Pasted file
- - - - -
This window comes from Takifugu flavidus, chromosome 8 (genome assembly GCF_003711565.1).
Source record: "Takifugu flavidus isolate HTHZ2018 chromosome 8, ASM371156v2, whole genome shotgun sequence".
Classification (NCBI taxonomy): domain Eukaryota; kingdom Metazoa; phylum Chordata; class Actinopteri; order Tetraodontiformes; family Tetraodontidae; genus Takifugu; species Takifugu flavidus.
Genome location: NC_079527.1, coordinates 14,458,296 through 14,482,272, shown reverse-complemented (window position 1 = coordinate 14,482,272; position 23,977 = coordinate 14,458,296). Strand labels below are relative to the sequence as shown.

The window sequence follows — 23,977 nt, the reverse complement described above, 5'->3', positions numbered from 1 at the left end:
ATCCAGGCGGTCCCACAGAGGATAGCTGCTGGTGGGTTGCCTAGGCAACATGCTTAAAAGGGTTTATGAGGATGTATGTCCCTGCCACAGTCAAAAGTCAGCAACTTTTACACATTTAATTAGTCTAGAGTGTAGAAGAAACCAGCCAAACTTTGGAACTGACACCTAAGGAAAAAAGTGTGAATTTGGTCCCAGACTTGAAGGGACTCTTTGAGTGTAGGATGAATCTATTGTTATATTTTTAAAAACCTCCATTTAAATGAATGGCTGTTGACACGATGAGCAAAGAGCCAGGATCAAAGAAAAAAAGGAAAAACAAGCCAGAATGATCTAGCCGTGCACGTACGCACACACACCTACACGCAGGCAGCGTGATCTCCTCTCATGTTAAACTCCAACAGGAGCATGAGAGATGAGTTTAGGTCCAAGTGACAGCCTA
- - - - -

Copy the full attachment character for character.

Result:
This window comes from Takifugu flavidus, chromosome 8 (genome assembly GCF_003711565.1).
Source record: "Takifugu flavidus isolate HTHZ2018 chromosome 8, ASM371156v2, whole genome shotgun sequence".
Classification (NCBI taxonomy): domain Eukaryota; kingdom Metazoa; phylum Chordata; class Actinopteri; order Tetraodontiformes; family Tetraodontidae; genus Takifugu; species Takifugu flavidus.
Genome location: NC_079527.1, coordinates 14,458,296 through 14,482,272, shown reverse-complemented (window position 1 = coordinate 14,482,272; position 23,977 = coordinate 14,458,296). Strand labels below are relative to the sequence as shown.

The window sequence follows — 23,977 nt, the reverse complement described above, 5'->3', positions numbered from 1 at the left end:
ATCCAGGCGGTCCCACAGAGGATAGCTGCTGGTGGGTTGCCTAGGCAACATGCTTAAAAGGGTTTATGAGGATGTATGTCCCTGCCACAGTCAAAAGTCAGCAACTTTTACACATTTAATTAGTCTAGAGTGTAGAAGAAACCAGCCAAACTTTGGAACTGACACCTAAGGAAAAAAGTGTGAATTTGGTCCCAGACTTGAAGGGACTCTTTGAGTGTAGGATGAATCTATTGTTATATTTTTAAAAACCTCCATTTAAATGAATGGCTGTTGACACGATGAGCAAAGAGCCAGGATCAAAGAAAAAAAGGAAAAACAAGCCAGAATGATCTAGCCGTGCACGTACGCACACACACCTACACGCAGGCAGCGTGATCTCCTCTCATGTTAAACTCCAACAGGAGCATGAGAGATGAGTTTAGGTCCAAGTGACAGCCTA